Vol. 127 - NO. 39

Blog Startup CPG

SINCE 2019

Mastering Amazon Chargebacks:
Essential Knowledge for CPGs

Allie Welsh-Truong brings her expertise in the CPG industry to SupplierWiki as the Lead Content Coordinator, where she leverages her skills to develop and implement effective content strategies. SupplierWiki is a free, educational knowledge resource for CPG suppliers.

What Are Amazon Chargebacks?

Working with any retailer requires suppliers to sign an agreement outlining the expectations both parties must adhere to. The requirements for orders to flow smoothly through a retailer’s supply chain vary by retailer, so it’s up to suppliers to adjust to a retailer’s process. When the expectations of the retailer, in this case, Amazon, are not met, the result is a chargeback.
Chargebacks are monetary fines meant to cover the expenses of non-compliance. At Amazon, suppliers may face a variety of chargeback types.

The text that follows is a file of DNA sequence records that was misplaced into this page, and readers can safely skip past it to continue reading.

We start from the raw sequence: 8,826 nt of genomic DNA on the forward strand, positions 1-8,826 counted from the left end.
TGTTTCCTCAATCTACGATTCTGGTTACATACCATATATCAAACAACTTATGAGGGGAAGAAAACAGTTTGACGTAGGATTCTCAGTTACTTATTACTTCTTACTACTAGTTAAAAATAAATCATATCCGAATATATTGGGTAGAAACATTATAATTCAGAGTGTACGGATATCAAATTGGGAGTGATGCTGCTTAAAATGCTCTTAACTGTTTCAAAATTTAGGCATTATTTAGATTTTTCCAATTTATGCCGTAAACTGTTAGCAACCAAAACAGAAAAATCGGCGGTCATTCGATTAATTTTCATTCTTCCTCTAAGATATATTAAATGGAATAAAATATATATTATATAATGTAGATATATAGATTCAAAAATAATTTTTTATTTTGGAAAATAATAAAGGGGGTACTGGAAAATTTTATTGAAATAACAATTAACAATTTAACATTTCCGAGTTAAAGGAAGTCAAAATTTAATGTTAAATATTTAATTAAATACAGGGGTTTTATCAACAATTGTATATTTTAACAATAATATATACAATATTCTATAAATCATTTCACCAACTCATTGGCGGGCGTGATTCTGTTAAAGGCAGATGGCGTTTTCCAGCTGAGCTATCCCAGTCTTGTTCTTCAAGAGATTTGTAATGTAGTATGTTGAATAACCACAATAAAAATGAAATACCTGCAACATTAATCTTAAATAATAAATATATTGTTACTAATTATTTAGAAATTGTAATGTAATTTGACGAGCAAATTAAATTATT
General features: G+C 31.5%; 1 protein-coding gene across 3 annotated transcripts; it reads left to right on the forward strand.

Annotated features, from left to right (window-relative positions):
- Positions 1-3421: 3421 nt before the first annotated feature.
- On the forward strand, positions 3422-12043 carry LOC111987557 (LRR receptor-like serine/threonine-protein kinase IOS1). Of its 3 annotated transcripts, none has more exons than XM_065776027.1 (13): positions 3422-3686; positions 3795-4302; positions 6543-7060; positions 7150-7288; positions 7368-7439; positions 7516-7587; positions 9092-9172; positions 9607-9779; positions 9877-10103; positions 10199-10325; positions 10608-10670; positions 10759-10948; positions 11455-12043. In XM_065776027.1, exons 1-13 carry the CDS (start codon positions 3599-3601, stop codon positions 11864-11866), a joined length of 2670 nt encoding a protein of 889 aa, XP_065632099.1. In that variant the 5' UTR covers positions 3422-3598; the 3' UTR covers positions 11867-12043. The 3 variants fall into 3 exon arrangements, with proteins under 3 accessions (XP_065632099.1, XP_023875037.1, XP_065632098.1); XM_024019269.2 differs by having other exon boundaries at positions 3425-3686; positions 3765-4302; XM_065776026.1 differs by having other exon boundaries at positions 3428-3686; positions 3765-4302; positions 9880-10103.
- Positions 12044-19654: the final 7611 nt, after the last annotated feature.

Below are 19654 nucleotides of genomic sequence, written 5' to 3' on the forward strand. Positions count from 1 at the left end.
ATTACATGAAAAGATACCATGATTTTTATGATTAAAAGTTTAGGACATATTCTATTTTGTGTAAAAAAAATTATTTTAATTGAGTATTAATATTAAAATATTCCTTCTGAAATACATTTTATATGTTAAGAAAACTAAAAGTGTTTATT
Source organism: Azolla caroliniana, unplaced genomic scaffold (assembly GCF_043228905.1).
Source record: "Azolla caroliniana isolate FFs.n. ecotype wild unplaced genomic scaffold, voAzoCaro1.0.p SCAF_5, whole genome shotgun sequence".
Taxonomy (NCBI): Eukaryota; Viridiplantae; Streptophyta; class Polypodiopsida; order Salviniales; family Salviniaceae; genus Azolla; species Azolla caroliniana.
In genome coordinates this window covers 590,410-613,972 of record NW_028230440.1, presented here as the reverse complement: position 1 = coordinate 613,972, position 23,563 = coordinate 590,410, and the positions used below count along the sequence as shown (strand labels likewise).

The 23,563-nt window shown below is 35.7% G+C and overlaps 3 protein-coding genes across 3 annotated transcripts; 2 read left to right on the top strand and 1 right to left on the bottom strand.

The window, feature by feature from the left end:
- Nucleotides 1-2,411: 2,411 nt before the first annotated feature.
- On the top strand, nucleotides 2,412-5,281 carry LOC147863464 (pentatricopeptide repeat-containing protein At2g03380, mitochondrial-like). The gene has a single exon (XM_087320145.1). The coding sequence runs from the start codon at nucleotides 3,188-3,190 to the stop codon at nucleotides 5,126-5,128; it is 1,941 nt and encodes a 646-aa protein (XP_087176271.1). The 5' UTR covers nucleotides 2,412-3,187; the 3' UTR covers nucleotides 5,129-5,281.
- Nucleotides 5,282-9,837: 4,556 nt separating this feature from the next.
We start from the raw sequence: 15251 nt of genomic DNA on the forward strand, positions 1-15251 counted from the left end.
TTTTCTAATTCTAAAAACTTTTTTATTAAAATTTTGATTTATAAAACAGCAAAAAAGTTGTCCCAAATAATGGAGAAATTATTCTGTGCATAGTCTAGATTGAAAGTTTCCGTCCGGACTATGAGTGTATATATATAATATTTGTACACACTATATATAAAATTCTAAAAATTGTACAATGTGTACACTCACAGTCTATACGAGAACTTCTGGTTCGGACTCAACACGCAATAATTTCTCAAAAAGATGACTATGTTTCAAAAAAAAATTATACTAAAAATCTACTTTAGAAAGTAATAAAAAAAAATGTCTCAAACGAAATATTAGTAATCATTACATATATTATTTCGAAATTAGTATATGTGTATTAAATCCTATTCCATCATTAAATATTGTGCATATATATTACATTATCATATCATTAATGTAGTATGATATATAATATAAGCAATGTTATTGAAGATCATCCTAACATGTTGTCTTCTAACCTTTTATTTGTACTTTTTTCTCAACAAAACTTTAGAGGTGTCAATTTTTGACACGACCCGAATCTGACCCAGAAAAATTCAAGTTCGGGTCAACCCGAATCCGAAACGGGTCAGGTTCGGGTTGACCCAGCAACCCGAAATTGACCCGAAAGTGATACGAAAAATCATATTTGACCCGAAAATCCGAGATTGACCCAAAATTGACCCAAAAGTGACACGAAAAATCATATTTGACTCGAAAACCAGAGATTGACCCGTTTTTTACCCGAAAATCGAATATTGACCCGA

• Purchase order issues
  • Receiving issues
  • Packaging issues
  • Delivery issues
  • Advanced shipping notice (ASN) issues
  • Transportation issues

Within the chargeback types, Amazon provides additional details as to why suppliers receive each chargeback. While chargebacks are frustrating, they aren’t all valid. Suppliers have the ability to dispute these chargebacks, and potentially be repaid.

 

Managing an Amazon Chargeback or Chargeback Fee

Amazon chargebacks are tough to avoid altogether. The best method for vendors to prevent chargebacks is to clearly understand Amazon’s compliance expectations. If you need help with one of these specific chargeback areas, take a look at the brief troubleshooting tips for each of the chargeback categories.